Monday, April 25, 2011

Should social networking/marketing be decentralized (a positive experience)?

There is a lot of talk about social marketing these days.

Some feel it is the next big thing -- pushing the valuation of Facebook to billions of dollars.

Others worry that it might be a bubble that will leave us with no real infrastructure or innovation gains when it bursts, and that the best and brightest among us are wasting their time and skill trying to get people to click on ads.

I don't know how social marketing will evolve, but I do know that it did not begin with Facebook. Amazon was one of the first to capitalize on social media -- their user-written reviews surely contributed to their outstripping Barnes and Noble back in the earliest days of online book selling.

I was reminded of the early days of Amazon because I just had a positive social shopping experience there. I went to the Amazon Web site to find a book, but found a book reviewer instead. The reviewer's name is J. Marsano. He did not like the book I was looking for, but I liked something about his review, so I started browsing through his other reviews.

When I read his review of a picture book on Greek Mythology, I ordered it for my grandchildren. I bought the book without hesitation because I had gotten to know Marsano through his reviews. I learned that he lived in Brooklyn, was a fourth grade teacher, had an ipod, worked on boats, was married, was going to get a pet rabbit, bought his wife an ipod docking station for her birthday, etc. It felt nice -- I liked and trusted the guy. So, I took his advice and bought the book.

The process was almost perfect -- it served my purpose and Amazon's.

Only one glitch -- I had a question, and would have liked to send Marsano a message -- to ask for a recommendation for a kids book on Norse mythology. I could not do that through Amazon, so I had to ask it in a comment on his review and hope he sees it. Kind of like putting a note in a bottle and thrown into the sea.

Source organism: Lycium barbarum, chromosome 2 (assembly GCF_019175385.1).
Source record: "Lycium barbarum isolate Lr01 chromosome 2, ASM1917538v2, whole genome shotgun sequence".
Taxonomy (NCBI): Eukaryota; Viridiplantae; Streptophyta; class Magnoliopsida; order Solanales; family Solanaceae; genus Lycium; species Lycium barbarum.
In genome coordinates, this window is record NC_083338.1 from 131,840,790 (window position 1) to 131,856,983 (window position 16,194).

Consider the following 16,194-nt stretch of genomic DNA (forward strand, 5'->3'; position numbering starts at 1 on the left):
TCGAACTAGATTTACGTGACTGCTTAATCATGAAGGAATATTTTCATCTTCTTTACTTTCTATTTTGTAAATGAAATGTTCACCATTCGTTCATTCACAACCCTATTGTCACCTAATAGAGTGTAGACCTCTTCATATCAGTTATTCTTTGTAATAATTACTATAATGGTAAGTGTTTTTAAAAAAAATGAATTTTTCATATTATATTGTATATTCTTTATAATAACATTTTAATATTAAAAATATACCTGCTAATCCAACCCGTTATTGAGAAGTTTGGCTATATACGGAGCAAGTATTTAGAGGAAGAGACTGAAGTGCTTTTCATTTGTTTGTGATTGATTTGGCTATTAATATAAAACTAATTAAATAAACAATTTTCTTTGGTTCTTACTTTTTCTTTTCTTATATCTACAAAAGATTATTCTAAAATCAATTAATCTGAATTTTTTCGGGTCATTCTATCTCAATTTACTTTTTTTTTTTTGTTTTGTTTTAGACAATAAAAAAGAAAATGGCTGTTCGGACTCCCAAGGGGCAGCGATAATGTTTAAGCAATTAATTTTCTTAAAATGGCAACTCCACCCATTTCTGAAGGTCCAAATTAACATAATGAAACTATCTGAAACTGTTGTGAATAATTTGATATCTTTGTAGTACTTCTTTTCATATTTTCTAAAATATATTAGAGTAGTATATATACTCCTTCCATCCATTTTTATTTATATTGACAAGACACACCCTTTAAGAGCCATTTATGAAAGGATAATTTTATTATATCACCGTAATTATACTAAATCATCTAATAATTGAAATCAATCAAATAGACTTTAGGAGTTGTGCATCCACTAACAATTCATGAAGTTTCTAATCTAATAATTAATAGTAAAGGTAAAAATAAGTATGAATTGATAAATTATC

Do we really need to centralize our social marketing and media in Facebook or anywhere else? Would it be better to decentralize -- to add social networking as a feature wherever it is relevant?

Monday, April 11, 2011

An informal survey of student views of PowerPoint

The table below shows responses of 160 University of Pittsburgh students to a ten-minute survey of their attitudes toward and use of PowerPoint. The survey questions were 5-level Likert scales -- a student could either disagree strongly, disagree somewhat, be neutral, agree somewhat or agree strongly with the statement.

The survey was not random. It was taken by about half of the class -- the students who were motivated enough to attend an optional study session.

Answer the questions for yourself, and see how you compare with the Pittsburgh students. For example, the strongest positive response was on printed handouts. Do you print PowerPoint handouts and study from them? These motivated students do.

The study is described in Barbara A. Frey and David J. Birnbaum, Learner's Perceptions on the Value of PowerPoint in lectures, January 31 2002.

Sunday, April 10, 2011

Faculty retention, tenure and promotion (RTP) in the Internet era

Teaching, service and research are considered when evaluating university professors for retention, tenure and promotion (RTP).

RTP committees generally look at things like teaching evaluations by students at the end of a class, published journal articles and conference papers, and service on school committees.

Today's active, effective faculty do a lot of time-consuming work on the Internet -- things like:

Teaching: podcast lectures, develop online teaching material, help students via email, chat or VoIP, create a blog or Twitter stream relevant to a class.

Service: build a Web site or other application for a department or conference, build a Web site or other application for an organization in the community, offer mentoring or advising to students in feeder schools, offer tech training to colleagues, develop campus infrastructure.

Research: create a scholarly blog, publish in online journals, participate in online research communities, maintain an online database, make scholarly contributions to Wikipedia.

What would you add to these lists? Which of these activities would count toward RTP on your campus? Which should?

Auburn University recently considered significant contributions to Wikipedia in granting tenure to professor. Would your university have done so?